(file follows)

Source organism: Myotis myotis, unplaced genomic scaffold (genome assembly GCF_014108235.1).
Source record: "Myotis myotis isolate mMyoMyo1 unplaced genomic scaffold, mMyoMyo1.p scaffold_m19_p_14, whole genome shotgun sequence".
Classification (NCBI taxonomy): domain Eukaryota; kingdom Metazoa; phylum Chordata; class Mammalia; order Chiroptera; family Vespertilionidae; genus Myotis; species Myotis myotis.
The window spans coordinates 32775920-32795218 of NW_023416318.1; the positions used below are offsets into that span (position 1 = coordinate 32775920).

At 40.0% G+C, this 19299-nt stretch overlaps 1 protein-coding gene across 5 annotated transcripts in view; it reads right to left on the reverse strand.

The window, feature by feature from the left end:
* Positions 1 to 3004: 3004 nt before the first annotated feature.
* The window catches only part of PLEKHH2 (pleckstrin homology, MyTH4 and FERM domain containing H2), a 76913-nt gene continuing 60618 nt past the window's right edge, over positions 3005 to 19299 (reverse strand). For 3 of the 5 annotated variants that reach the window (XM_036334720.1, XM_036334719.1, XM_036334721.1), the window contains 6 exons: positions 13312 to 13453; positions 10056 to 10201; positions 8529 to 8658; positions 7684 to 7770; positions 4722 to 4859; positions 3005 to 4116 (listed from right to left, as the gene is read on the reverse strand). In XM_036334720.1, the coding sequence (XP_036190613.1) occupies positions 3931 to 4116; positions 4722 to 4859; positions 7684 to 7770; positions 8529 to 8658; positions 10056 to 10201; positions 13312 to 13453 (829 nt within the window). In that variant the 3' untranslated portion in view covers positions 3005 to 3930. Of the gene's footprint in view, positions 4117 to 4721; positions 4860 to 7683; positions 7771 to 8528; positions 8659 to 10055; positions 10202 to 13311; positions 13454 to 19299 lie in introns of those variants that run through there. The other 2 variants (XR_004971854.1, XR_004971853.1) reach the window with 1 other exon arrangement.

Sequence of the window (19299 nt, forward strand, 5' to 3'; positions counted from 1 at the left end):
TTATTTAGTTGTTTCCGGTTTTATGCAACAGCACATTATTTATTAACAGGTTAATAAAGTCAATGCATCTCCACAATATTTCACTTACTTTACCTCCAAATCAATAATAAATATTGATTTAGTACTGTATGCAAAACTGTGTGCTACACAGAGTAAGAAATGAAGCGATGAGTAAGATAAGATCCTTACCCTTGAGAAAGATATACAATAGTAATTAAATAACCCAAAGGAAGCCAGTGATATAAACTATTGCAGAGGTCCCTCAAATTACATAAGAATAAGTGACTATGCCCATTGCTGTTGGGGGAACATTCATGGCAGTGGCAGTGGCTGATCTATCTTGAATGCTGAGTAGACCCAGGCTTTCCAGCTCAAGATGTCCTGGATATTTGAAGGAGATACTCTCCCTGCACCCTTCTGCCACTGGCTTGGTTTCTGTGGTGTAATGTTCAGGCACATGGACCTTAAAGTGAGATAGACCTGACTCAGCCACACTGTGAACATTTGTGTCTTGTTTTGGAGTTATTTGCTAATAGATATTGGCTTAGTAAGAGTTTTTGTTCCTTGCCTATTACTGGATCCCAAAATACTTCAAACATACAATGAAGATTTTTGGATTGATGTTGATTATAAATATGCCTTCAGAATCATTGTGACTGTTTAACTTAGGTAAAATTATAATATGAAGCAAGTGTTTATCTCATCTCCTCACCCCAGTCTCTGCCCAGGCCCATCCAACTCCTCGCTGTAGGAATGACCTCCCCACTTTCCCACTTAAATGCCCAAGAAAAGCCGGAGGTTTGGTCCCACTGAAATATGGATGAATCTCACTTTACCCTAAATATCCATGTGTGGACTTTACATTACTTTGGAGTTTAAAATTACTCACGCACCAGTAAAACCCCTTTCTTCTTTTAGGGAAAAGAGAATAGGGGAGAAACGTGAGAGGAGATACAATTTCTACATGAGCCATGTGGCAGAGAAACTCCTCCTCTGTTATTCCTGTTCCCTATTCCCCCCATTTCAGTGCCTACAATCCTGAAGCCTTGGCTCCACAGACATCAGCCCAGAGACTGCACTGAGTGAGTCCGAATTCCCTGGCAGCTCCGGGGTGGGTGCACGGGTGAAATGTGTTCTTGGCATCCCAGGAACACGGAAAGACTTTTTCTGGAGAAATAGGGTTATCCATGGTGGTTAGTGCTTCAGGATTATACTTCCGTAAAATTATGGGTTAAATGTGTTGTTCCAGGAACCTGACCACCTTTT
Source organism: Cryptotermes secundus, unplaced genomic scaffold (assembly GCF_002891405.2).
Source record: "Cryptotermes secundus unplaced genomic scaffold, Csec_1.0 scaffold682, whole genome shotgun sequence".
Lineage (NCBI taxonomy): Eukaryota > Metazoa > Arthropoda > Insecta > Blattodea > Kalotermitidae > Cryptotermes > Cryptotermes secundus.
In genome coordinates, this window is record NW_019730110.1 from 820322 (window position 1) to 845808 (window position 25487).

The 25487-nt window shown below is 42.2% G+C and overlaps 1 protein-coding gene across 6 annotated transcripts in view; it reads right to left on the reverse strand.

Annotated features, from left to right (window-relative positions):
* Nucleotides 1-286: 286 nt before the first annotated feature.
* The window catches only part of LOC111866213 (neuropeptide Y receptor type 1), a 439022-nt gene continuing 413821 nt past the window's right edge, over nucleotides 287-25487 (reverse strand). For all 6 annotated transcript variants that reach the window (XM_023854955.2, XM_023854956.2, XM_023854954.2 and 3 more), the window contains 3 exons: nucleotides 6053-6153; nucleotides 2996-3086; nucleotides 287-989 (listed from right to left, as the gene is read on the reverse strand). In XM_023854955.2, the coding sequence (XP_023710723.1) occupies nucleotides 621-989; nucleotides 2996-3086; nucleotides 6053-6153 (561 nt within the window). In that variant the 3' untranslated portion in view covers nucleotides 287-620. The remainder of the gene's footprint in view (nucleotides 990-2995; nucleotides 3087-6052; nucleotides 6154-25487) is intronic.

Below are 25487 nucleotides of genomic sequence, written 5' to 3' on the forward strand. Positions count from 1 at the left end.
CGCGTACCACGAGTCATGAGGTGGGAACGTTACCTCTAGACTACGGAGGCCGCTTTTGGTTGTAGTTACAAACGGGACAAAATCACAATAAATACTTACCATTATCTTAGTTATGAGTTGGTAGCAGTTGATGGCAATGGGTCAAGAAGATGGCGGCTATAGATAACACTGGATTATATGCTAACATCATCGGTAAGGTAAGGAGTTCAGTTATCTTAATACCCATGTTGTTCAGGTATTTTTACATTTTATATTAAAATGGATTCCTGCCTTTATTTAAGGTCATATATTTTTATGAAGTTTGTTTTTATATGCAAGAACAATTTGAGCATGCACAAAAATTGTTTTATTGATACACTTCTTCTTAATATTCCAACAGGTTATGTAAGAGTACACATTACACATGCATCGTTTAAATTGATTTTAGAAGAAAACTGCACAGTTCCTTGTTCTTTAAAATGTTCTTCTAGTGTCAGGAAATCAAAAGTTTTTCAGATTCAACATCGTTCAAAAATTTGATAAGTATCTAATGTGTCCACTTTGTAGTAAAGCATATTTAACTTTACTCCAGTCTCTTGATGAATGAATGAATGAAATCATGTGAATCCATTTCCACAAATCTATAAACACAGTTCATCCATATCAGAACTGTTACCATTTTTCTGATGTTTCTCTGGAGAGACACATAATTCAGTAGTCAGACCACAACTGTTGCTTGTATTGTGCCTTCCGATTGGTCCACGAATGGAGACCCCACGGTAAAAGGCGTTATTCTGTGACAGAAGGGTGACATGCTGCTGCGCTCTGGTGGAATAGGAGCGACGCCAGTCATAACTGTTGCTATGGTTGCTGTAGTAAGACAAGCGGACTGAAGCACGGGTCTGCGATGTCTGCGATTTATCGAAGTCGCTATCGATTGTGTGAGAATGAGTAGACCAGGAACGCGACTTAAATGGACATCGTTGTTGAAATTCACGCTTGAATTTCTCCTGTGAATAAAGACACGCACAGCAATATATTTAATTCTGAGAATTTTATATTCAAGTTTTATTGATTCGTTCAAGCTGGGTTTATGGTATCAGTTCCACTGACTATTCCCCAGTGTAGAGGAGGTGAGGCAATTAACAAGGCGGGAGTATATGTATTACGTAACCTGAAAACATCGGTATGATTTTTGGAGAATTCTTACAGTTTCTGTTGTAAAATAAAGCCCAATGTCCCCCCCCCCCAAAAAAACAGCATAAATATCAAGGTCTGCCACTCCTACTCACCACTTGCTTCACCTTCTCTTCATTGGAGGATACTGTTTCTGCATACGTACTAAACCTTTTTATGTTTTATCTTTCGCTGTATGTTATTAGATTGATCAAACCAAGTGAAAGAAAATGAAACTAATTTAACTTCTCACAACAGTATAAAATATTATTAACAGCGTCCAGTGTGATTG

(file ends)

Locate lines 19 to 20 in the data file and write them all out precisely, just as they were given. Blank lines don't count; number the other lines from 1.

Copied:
Below are 25487 nucleotides of genomic sequence, written 5' to 3' on the forward strand. Positions count from 1 at the left end.
CGCGTACCACGAGTCATGAGGTGGGAACGTTACCTCTAGACTACGGAGGCCGCTTTTGGTTGTAGTTACAAACGGGACAAAATCACAATAAATACTTACCATTATCTTAGTTATGAGTTGGTAGCAGTTGATGGCAATGGGTCAAGAAGATGGCGGCTATAGATAACACTGGATTATATGCTAACATCATCGGTAAGGTAAGGAGTTCAGTTATCTTAATACCCATGTTGTTCAGGTATTTTTACATTTTATATTAAAATGGATTCCTGCCTTTATTTAAGGTCATATATTTTTATGAAGTTTGTTTTTATATGCAAGAACAATTTGAGCATGCACAAAAATTGTTTTATTGATACACTTCTTCTTAATATTCCAACAGGTTATGTAAGAGTACACATTACACATGCATCGTTTAAATTGATTTTAGAAGAAAACTGCACAGTTCCTTGTTCTTTAAAATGTTCTTCTAGTGTCAGGAAATCAAAAGTTTTTCAGATTCAACATCGTTCAAAAATTTGATAAGTATCTAATGTGTCCACTTTGTAGTAAAGCATATTTAACTTTACTCCAGTCTCTTGATGAATGAATGAATGAAATCATGTGAATCCATTTCCACAAATCTATAAACACAGTTCATCCATATCAGAACTGTTACCATTTTTCTGATGTTTCTCTGGAGAGACACATAATTCAGTAGTCAGACCACAACTGTTGCTTGTATTGTGCCTTCCGATTGGTCCACGAATGGAGACCCCACGGTAAAAGGCGTTATTCTGTGACAGAAGGGTGACATGCTGCTGCGCTCTGGTGGAATAGGAGCGACGCCAGTCATAACTGTTGCTATGGTTGCTGTAGTAAGACAAGCGGACTGAAGCACGGGTCTGCGATGTCTGCGATTTATCGAAGTCGCTATCGATTGTGTGAGAATGAGTAGACCAGGAACGCGACTTAAATGGACATCGTTGTTGAAATTCACGCTTGAATTTCTCCTGTGAATAAAGACACGCACAGCAATATATTTAATTCTGAGAATTTTATATTCAAGTTTTATTGATTCGTTCAAGCTGGGTTTATGGTATCAGTTCCACTGACTATTCCCCAGTGTAGAGGAGGTGAGGCAATTAACAAGGCGGGAGTATATGTATTACGTAACCTGAAAACATCGGTATGATTTTTGGAGAATTCTTACAGTTTCTGTTGTAAAATAAAGCCCAATGTCCCCCCCCCCCAAAAAAACAGCATAAATATCAAGGTCTGCCACTCCTACTCACCACTTGCTTCACCTTCTCTTCATTGGAGGATACTGTTTCTGCATACGTACTAAACCTTTTTATGTTTTATCTTTCGCTGTATGTTATTAGATTGATCAAACCAAGTGAAAGAAAATGAAACTAATTTAACTTCTCACAACAGTATAAAATATTATTAACAGCGTCCAGTGTGATTG